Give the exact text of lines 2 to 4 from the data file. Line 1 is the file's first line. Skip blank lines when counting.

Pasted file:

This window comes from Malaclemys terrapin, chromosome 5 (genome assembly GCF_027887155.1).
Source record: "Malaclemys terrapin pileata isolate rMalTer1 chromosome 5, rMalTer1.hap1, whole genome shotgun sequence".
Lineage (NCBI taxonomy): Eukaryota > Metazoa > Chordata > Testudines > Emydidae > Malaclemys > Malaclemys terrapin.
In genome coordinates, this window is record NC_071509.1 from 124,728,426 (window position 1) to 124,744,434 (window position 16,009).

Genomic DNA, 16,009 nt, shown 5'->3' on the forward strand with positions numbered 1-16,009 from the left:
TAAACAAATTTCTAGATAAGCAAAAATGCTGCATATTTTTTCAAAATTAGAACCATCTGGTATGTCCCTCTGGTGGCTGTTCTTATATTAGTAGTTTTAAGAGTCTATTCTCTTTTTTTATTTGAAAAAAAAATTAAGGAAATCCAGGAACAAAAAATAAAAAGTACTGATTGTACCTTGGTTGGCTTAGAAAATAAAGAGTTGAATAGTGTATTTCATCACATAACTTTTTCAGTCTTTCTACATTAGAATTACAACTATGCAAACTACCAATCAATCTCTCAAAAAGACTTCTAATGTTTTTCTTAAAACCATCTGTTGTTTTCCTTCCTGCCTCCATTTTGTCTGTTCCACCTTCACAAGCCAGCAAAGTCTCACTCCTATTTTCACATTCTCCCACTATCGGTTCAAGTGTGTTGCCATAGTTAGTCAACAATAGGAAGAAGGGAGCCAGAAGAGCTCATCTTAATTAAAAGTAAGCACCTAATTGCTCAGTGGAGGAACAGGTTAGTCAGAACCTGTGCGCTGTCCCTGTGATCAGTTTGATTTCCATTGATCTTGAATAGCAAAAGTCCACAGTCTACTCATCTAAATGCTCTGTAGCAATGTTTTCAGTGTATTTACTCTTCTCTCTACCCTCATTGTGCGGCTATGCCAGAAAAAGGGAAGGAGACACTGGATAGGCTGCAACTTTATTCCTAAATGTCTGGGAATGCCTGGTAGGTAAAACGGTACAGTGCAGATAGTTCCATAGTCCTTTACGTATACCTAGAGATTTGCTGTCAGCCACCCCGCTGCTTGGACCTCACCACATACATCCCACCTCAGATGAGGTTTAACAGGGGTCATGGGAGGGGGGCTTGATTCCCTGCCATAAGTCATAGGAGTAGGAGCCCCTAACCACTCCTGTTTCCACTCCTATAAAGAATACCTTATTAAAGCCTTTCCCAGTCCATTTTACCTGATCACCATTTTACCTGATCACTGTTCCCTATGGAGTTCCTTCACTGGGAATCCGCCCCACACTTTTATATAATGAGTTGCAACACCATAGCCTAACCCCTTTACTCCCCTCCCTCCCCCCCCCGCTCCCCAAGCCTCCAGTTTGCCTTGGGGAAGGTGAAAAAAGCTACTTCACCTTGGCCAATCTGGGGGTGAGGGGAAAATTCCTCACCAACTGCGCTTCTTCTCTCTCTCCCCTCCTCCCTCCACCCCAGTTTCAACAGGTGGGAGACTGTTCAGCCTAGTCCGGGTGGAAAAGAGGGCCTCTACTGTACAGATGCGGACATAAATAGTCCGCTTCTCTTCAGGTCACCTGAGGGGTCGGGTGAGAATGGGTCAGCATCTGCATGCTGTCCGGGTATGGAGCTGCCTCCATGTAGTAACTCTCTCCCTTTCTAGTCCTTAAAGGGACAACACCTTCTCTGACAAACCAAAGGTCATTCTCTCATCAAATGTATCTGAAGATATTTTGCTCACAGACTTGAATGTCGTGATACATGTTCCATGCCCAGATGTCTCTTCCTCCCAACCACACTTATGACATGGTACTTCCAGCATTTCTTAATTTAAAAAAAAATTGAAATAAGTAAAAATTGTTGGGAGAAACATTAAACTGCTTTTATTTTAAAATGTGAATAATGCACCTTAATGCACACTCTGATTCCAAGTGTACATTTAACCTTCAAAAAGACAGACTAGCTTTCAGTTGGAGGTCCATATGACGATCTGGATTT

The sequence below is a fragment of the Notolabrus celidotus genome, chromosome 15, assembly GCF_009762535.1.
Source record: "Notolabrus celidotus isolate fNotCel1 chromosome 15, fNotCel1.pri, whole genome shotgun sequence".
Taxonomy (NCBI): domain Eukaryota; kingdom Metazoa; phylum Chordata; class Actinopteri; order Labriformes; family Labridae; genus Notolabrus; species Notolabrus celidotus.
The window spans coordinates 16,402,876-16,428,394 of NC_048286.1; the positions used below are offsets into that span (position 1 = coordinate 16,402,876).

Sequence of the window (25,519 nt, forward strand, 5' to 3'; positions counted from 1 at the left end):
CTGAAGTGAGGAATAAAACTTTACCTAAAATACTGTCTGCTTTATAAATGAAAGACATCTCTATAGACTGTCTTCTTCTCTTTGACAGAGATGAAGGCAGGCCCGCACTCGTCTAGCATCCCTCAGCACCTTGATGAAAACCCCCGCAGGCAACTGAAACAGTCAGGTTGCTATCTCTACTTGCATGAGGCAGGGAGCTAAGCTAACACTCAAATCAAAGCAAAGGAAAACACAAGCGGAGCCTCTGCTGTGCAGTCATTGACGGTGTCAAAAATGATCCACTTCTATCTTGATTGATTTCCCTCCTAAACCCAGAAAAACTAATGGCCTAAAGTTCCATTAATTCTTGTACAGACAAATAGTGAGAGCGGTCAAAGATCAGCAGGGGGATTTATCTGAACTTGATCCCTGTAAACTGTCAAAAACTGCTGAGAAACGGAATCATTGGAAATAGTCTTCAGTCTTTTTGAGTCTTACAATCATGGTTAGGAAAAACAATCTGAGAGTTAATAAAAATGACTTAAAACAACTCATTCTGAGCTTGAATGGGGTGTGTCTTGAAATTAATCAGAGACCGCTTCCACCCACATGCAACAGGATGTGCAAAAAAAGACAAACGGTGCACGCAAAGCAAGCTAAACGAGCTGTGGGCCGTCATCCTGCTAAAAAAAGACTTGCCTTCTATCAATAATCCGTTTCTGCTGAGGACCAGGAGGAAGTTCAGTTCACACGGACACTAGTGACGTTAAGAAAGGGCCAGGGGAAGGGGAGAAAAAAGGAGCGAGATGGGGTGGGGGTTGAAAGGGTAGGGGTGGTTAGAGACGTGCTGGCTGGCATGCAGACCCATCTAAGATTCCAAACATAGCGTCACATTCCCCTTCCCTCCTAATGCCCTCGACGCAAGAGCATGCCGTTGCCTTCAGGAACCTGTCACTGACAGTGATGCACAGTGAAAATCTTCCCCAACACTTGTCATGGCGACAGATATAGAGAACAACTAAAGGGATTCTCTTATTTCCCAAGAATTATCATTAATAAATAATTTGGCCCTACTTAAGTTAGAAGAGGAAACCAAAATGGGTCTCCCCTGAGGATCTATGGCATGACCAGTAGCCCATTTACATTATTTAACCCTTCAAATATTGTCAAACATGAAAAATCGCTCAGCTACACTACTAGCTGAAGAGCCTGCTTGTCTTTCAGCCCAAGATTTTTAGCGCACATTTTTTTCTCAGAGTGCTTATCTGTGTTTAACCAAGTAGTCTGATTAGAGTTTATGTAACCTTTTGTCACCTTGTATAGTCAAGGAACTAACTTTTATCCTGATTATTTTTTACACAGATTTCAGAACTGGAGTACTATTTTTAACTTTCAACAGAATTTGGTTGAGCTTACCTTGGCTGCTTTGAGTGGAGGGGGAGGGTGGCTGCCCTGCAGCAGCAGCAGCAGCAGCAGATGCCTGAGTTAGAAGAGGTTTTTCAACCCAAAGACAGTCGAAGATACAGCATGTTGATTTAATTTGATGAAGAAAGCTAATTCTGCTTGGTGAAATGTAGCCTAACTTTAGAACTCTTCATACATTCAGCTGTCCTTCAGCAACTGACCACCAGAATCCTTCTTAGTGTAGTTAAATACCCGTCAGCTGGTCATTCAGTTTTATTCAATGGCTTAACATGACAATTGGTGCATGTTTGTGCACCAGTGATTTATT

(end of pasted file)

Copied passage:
Source record: "Malaclemys terrapin pileata isolate rMalTer1 chromosome 5, rMalTer1.hap1, whole genome shotgun sequence".
Lineage (NCBI taxonomy): Eukaryota > Metazoa > Chordata > Testudines > Emydidae > Malaclemys > Malaclemys terrapin.
In genome coordinates, this window is record NC_071509.1 from 124,728,426 (window position 1) to 124,744,434 (window position 16,009).